To surmount the random production of photon pairs from SPDC, a pulsed laser can be used to pump the nonlinear crystals, and hence the photon pairs can be created only at certain times. When the pulse duration of the pump laser is much shorter than the coincidence measurement time, the probability of generating n pairs of photons per pulse can be represented as a Poisson distribution:

(1)

where the mean number of pairs, , depends on the pump power and parameters of the crystals. Note that it has been shown that to use Bose (thermal) distribution, the analysis presented below would yield essentially the same results Migdall2002 (). An ideal HSPS would have exactly one photon generated from each pulse, which requires . However, for , the probability to observe more than one photon is 0.26 due to the Poisson distribution. This significant higher order emissions probability, , drastically reduces the quality of the HSPS. For this reason, pulsed SPDC is normally operated at low power (thus ) and obeys a trade-off between the count rate and quality of the HSPS. This is the reason why a single SPDC source is fundamentally limited. This limitation can be overcome by using spatial or temporal multiplexing of several sources Migdall2002 (); Shapiro2007 (); Pittman2002 (); Jeffrey2004 (); McCusker2009 (). Although this idea has attracted significant attention, as highlighted in recent review articles Ladd2010 (); Kok2010 (), it has not yet been experimentally realized. Here we follow and extend the proposal in Ref. [16]. We report an experimental realization of a 4-SPDC single-photon multiplexing system and demonstrate a proof-of-principle enhancement over a 1-SPDC single-photon source.

Theoretical analysis

In the spatial multiplexing scheme, SPDC sources are pumped by a single pulsed laser whose power is split equally for each SPDC source by a series of beam splitters (BSs). These SPDC sources are then coupled by fast photon routers and directed to a single output. Each individual SPDC source has the probability to generate one pair, . The pump power input is chosen low enough that the generation of more than one pair, , is much smaller than . With sufficiently large and feed-forward operation of the fast photon router, the probability of obtaining one pair emission in this array, , can approach unity and hence be on demand. The detection signal of the heralding (trigger) photon of an individual source is used to identify which source has produced a pair of photons and to control the photon routers to direct the successfully created photon to the single output of this -SPDC array. Shapiro et al. proposed a modular configuration by using routers Shapiro2007 (), where two inputs can be routed to a single output. As shown in Fig. 1(a), in a 1-SPDC HSPS, one nonlinear crystal (NLC) cut for collinear type-II phase matching is pumped by laser pulses, where a pair of orthogonally polarized photons is generated. Their quantum state is a product state in the polarization degree of freedom: . and denote the vertical and horizontal polarization states of photons 1 and 2 respectively. Then they are separated by a polarizing beam splitter (PBS). The detection of the vertically polarized photon heralds the existence of the horizontally polarized photon, which is the output of this 1-SPDC source. Two such 1-SPDC sources can be coupled with a photon router and integrated into a 2-SPDC module, as also shown in Fig. 1(a). It is straightforward to increase the size of the network. Two 2-SPDC modules can build a 4-SPDC module and so on [Fig. 1(b)]. The advantages of this multiplexing are as follows: First, one can enhance the one-pair-generation probability by a gain factor of (see Appendix A)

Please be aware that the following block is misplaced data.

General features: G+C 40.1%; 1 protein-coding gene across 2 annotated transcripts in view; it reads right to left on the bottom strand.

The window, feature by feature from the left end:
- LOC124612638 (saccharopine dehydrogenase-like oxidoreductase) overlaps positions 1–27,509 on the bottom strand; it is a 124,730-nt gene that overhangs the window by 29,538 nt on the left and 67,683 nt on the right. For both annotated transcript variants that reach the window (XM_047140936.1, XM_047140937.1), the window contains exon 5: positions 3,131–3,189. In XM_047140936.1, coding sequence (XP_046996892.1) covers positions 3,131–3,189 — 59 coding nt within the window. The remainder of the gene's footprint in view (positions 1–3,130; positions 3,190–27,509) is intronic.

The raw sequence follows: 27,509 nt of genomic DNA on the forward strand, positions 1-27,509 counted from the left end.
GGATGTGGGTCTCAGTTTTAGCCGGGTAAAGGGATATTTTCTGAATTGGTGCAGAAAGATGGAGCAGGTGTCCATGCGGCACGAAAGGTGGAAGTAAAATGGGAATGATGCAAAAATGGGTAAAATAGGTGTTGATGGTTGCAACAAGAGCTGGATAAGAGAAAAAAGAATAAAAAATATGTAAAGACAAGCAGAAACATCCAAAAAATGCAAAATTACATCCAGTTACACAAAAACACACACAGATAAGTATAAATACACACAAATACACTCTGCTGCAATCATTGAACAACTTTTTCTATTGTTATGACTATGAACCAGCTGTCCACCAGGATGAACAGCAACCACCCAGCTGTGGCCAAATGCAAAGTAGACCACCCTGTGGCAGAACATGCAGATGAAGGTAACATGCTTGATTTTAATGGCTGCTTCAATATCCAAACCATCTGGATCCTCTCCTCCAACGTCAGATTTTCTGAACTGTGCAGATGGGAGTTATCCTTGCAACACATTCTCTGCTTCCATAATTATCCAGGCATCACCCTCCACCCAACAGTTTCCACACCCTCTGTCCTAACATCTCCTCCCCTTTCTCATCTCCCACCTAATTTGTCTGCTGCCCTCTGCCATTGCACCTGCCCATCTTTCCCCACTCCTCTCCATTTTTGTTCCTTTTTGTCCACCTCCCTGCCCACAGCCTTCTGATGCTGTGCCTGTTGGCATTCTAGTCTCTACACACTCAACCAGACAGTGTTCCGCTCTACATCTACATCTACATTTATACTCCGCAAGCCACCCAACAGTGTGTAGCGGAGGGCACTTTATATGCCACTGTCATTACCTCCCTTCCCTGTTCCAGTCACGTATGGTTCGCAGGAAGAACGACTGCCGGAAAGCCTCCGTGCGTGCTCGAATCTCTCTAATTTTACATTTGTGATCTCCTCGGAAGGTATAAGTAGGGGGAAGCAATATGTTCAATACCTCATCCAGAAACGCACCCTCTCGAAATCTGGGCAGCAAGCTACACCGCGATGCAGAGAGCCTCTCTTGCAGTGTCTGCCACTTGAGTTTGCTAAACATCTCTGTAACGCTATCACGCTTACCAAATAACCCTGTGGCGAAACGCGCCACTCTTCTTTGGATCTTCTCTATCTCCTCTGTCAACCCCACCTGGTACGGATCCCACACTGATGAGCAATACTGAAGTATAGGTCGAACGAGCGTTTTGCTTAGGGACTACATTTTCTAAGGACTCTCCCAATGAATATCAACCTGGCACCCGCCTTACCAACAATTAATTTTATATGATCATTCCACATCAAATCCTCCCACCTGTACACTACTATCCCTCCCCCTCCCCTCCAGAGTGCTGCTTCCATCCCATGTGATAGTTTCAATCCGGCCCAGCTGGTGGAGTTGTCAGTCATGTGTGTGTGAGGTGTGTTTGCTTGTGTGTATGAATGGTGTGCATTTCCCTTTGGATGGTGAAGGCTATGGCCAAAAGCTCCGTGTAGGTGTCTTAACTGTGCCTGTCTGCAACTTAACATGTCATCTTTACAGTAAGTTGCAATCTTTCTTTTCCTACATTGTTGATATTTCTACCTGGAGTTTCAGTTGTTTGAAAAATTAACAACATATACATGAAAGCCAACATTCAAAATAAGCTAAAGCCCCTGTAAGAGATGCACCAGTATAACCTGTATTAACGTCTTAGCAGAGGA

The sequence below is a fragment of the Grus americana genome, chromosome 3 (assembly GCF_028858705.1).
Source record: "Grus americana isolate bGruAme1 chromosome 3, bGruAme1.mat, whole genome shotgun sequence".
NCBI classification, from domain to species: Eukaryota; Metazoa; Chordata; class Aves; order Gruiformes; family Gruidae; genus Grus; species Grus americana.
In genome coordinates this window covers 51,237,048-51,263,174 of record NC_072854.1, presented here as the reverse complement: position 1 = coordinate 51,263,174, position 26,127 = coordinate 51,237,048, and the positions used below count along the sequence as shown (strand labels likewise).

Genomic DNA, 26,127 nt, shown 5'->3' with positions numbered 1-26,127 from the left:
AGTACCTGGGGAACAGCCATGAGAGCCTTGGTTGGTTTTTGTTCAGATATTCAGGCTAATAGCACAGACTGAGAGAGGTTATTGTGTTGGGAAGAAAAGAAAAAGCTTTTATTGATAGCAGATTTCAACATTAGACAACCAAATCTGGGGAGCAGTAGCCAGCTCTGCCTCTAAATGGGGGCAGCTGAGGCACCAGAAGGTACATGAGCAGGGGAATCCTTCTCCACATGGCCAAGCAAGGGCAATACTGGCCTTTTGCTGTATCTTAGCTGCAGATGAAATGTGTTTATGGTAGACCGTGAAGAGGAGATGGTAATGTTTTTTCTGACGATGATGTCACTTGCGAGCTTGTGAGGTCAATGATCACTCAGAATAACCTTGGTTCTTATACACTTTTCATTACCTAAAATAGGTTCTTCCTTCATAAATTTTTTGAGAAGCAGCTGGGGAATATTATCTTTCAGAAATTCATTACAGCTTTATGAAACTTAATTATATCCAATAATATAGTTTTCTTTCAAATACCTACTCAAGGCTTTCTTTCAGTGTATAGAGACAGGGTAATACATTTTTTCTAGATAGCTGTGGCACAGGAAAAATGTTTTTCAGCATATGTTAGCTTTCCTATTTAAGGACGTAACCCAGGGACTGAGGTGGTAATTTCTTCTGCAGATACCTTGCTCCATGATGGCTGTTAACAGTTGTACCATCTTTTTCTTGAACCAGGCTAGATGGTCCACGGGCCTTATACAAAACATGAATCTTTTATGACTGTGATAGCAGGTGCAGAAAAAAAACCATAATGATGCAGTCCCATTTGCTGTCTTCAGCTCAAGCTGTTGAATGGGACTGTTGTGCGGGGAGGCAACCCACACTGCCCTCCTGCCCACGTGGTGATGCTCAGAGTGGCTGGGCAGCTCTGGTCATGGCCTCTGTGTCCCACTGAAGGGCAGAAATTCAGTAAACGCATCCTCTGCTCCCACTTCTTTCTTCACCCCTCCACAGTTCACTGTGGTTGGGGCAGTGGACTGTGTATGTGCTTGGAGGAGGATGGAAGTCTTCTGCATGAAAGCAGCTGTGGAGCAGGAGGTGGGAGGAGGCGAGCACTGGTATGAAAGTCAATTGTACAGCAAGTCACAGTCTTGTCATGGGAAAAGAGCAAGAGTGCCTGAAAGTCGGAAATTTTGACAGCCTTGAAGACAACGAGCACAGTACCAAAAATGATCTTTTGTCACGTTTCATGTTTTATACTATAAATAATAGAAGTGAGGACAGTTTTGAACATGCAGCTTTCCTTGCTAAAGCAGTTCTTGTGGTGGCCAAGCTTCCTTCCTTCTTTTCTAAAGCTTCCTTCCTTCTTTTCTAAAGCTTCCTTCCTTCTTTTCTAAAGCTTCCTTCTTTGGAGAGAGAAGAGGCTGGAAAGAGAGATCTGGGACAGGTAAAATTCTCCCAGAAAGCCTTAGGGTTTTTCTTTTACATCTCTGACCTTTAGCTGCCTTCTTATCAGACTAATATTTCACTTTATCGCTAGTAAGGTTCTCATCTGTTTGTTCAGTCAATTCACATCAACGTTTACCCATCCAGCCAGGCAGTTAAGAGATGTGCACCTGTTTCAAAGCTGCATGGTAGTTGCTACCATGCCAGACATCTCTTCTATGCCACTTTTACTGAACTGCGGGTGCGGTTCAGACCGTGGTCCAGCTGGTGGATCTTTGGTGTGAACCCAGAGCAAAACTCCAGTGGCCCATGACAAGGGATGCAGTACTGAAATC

(2)